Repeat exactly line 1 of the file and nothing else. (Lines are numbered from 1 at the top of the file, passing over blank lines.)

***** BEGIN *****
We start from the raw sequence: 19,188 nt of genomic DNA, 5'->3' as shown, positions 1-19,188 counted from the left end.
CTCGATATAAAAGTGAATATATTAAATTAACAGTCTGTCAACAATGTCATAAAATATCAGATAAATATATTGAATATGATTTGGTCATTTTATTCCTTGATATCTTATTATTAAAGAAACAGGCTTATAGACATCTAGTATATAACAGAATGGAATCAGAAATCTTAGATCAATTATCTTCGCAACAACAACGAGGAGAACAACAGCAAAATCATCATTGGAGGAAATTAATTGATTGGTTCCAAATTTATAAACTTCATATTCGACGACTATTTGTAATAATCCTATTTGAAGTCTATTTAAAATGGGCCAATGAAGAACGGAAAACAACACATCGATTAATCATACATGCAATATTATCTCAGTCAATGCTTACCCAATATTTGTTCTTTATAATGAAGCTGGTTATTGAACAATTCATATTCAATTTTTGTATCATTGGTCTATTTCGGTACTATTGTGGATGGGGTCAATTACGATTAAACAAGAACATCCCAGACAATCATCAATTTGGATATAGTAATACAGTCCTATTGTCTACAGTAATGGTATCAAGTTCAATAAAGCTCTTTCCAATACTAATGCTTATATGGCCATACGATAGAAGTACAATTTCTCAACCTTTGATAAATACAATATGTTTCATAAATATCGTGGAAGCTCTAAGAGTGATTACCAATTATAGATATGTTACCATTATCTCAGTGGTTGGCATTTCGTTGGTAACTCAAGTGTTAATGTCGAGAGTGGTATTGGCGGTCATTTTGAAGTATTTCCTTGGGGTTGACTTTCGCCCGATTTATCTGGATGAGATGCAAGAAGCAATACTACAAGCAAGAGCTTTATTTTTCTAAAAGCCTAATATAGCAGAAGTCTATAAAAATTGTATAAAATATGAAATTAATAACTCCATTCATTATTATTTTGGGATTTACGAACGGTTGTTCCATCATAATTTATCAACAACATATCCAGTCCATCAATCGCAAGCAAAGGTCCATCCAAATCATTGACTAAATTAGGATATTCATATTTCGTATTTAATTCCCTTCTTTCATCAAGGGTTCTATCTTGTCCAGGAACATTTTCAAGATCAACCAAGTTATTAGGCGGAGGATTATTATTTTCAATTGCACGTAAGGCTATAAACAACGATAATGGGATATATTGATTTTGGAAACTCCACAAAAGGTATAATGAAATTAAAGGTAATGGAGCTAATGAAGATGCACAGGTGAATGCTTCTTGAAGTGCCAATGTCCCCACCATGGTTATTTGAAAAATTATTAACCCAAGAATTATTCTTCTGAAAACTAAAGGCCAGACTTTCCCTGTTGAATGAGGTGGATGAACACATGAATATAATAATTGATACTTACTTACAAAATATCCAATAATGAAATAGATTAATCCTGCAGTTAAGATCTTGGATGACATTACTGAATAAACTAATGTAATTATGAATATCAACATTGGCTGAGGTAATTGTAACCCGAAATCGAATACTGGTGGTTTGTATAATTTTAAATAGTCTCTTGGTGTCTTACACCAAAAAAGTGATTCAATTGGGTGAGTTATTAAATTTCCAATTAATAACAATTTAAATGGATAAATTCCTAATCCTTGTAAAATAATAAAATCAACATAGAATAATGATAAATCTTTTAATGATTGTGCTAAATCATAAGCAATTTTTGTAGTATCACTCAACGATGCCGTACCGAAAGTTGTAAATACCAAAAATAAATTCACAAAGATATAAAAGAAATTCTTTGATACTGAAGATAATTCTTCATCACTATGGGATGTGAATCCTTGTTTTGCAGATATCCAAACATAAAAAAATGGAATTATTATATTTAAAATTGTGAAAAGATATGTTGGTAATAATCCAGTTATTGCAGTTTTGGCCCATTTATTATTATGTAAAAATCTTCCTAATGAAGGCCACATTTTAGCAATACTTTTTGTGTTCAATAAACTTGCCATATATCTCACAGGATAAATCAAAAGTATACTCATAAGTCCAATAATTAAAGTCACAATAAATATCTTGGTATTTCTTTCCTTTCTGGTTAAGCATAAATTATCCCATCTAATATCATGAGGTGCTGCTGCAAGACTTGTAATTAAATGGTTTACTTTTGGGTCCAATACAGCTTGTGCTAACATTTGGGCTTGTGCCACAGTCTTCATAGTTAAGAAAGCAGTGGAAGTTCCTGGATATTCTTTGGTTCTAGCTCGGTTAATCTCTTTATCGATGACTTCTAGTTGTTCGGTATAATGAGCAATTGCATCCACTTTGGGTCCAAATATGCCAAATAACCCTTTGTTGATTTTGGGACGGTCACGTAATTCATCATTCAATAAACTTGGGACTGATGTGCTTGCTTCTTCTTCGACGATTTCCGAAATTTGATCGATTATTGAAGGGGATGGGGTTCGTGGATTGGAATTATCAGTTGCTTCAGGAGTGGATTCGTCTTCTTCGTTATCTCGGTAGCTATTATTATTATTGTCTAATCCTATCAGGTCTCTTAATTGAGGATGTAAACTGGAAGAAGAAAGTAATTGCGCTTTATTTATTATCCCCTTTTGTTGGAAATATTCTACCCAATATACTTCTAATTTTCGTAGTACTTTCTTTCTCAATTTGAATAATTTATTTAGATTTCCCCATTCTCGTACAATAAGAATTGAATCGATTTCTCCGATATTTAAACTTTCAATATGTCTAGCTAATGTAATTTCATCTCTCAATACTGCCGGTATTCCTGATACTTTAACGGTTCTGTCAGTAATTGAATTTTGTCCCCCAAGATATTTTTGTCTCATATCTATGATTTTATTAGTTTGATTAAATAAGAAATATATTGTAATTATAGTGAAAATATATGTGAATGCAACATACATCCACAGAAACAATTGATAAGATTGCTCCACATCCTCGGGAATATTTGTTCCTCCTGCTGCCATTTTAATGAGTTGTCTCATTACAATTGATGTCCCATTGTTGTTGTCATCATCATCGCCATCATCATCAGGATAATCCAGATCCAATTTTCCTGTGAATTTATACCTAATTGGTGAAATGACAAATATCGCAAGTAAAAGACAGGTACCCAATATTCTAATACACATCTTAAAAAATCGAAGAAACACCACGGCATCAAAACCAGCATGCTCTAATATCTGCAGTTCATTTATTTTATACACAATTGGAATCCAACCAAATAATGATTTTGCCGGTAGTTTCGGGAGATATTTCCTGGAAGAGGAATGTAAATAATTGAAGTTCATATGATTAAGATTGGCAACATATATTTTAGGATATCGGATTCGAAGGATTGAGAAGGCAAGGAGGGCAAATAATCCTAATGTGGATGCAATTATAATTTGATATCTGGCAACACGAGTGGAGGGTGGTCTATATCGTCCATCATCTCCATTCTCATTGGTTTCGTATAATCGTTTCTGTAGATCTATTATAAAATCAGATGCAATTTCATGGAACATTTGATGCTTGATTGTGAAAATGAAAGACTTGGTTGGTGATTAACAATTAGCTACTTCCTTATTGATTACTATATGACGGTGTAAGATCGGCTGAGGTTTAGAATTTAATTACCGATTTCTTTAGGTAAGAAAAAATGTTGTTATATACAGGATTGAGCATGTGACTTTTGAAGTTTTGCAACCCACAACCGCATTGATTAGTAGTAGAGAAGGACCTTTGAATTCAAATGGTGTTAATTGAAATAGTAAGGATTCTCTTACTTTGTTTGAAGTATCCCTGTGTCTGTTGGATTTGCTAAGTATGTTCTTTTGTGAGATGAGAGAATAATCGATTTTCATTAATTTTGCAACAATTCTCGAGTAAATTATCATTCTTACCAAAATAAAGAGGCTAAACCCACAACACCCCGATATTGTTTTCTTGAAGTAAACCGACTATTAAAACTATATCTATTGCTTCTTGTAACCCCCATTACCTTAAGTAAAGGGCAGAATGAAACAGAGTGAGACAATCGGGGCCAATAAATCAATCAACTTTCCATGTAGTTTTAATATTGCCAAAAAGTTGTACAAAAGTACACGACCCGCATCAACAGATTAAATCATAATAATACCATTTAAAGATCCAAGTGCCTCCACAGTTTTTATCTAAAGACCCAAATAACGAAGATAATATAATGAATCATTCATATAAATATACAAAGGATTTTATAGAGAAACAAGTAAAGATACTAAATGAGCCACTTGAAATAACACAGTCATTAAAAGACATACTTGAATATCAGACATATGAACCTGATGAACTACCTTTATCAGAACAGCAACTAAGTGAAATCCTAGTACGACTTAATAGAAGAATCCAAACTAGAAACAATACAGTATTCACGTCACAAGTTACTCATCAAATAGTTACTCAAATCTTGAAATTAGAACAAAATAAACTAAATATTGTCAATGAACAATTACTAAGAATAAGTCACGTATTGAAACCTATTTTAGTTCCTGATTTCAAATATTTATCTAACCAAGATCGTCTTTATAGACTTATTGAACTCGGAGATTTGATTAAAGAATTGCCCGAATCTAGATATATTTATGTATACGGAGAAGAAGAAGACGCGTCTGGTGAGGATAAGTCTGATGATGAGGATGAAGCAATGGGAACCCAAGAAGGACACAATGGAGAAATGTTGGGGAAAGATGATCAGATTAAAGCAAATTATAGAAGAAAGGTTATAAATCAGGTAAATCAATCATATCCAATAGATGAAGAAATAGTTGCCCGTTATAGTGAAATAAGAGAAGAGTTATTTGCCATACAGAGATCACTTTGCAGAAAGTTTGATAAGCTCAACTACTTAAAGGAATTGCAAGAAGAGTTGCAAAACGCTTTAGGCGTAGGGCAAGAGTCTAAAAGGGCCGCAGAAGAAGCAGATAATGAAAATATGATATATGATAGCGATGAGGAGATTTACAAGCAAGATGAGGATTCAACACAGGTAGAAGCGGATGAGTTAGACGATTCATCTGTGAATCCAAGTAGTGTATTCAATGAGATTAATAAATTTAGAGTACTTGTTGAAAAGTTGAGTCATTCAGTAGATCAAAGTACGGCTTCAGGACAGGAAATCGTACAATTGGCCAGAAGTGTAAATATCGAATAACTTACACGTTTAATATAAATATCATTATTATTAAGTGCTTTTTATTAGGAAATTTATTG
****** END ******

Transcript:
We start from the raw sequence: 19,188 nt of genomic DNA, 5'->3' as shown, positions 1-19,188 counted from the left end.